Motorbike riders protest against France’s lane weaving 'ban'
The practice has been definitively banned nationwide since February 1 after a trial on certain roads showed an increase in accidents
Thousands of motorbike riders in France have protested this weekend against a ruling that bans them from being allowed to weave in and out of other queuing or slow-moving traffic on the roads.
The practice is banned everywhere since February 1, under pain of a €135 fine and three points from the driving licence.
In fact the 'ban' is not new as such, as it had only officially been permitted on certain roads in three departments since 2016 as part of a trial.
The trial has now ended and the permission will not, as bikers had hoped, be written into the French highway code.
Thousands of motorbike riders protested in several towns in France against the ban this weekend including Paris, Lille, Toulouse, and Lyon.
Motorbikes took to the roads after a call from motorbike user group la Federation francaise en colère.
#MotardsEnColere Plusieurs centaines de #motards venus de toute la région se sont rassemblés place Bellecour à #Lyon avant de prendre l'A6. Ils ''exigent" la légalisation de la CIF circulation interfile pic.twitter.com/rSEOviO2M9— France 3 Rhône-Alpes (@F3Rhone_Alpes) February 20, 2021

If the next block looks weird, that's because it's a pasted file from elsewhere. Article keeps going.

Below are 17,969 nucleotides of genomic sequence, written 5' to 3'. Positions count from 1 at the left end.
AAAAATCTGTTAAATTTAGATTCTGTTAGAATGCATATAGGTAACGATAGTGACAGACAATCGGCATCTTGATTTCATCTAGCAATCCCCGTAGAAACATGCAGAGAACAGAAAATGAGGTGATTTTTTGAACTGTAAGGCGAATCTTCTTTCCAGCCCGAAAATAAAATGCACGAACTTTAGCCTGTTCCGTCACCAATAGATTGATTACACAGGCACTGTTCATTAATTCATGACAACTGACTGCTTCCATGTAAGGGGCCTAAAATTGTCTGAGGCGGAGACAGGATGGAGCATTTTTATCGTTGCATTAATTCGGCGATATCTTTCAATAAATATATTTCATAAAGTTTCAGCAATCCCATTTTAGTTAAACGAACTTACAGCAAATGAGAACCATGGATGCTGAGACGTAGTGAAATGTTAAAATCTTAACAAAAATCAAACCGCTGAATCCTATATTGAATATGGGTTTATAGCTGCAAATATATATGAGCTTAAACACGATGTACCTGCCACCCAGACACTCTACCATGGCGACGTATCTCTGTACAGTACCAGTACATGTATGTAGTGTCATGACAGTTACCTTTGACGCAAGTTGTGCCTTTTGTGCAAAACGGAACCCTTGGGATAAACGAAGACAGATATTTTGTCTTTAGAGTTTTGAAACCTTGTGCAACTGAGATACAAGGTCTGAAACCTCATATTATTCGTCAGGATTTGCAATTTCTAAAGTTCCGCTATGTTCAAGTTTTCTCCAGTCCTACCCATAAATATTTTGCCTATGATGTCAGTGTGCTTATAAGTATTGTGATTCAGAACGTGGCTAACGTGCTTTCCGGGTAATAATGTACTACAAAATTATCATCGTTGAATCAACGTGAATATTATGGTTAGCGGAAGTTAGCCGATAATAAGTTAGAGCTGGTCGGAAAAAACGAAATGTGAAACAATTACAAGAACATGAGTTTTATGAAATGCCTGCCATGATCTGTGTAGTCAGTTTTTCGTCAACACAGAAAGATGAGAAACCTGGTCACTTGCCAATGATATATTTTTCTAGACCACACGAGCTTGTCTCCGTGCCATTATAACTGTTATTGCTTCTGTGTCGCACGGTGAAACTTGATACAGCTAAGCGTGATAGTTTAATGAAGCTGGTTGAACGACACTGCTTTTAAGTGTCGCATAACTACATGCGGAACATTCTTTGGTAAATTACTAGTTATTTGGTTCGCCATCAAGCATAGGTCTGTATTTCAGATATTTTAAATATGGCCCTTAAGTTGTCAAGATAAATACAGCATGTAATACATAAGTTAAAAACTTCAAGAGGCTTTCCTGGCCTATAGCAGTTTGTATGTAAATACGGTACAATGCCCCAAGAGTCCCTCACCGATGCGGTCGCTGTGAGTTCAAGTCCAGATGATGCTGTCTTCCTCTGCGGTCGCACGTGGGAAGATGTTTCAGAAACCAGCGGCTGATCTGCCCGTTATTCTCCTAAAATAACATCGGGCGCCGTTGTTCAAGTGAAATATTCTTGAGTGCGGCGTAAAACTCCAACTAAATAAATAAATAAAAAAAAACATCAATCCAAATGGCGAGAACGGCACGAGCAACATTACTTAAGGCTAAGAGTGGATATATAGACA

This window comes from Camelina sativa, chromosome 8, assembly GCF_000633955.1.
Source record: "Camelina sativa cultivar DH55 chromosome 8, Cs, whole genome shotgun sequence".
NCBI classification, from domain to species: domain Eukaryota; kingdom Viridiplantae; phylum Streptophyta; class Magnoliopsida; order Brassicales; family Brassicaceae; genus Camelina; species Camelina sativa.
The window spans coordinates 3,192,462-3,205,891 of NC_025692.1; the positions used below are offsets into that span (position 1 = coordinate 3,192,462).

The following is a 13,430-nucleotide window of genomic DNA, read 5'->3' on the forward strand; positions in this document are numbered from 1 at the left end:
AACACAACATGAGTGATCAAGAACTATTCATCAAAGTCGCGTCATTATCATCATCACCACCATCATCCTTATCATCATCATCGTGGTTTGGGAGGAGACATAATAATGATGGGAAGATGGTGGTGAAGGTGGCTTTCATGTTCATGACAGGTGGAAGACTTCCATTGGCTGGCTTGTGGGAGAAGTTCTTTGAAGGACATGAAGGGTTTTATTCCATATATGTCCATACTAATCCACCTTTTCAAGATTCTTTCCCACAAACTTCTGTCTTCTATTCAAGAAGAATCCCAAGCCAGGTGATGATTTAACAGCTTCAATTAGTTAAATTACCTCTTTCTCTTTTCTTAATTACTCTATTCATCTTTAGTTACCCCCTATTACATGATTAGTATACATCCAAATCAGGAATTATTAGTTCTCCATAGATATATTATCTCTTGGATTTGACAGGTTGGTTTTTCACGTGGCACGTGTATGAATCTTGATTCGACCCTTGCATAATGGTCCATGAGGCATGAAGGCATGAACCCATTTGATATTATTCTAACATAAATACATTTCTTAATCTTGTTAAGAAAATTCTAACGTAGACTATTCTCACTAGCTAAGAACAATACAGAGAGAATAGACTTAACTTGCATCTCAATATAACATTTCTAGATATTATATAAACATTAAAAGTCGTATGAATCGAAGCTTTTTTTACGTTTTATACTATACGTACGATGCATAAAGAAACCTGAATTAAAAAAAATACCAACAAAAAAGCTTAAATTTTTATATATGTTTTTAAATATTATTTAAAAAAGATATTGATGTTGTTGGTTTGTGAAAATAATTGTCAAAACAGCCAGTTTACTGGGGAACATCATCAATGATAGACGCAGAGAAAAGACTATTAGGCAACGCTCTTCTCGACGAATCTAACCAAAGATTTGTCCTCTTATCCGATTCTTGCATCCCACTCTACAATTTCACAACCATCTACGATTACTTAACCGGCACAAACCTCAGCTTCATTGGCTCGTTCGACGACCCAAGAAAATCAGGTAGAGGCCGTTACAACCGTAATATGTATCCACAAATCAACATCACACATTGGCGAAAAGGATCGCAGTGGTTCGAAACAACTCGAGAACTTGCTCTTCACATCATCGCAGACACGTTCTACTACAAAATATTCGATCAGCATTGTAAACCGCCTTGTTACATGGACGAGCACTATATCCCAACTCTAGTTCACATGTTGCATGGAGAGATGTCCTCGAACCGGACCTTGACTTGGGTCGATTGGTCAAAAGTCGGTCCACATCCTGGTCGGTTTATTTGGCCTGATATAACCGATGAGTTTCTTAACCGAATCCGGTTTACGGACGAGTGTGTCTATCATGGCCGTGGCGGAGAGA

Avenue Foch, les motards en colère manifestent pour la légalisation de la circulation inter-files— Arthur Nys (@ArthurNys) February 20, 2021
Périphérique bouché tout l’après-midi
#france3 #lesreportagesquonaimebienfrance @marionhuguet21 pic.twitter.com/nGNHigQJ57
The ban means in theory that motorbikes must use the roads like a car or any other vehicle, and stay in line.
In reality most two-wheeler riders do ride up between traffic and up until now has usually been tolerated, however riders fear the law could be more strictly enforced.
The decision not to authorise the practice came after road safety officials condemned the results of the trial as “disappointing”, after a report showed that the number of motorbike accidents on the trial roads, which were all motorways or dual carriageways, had risen by 12%.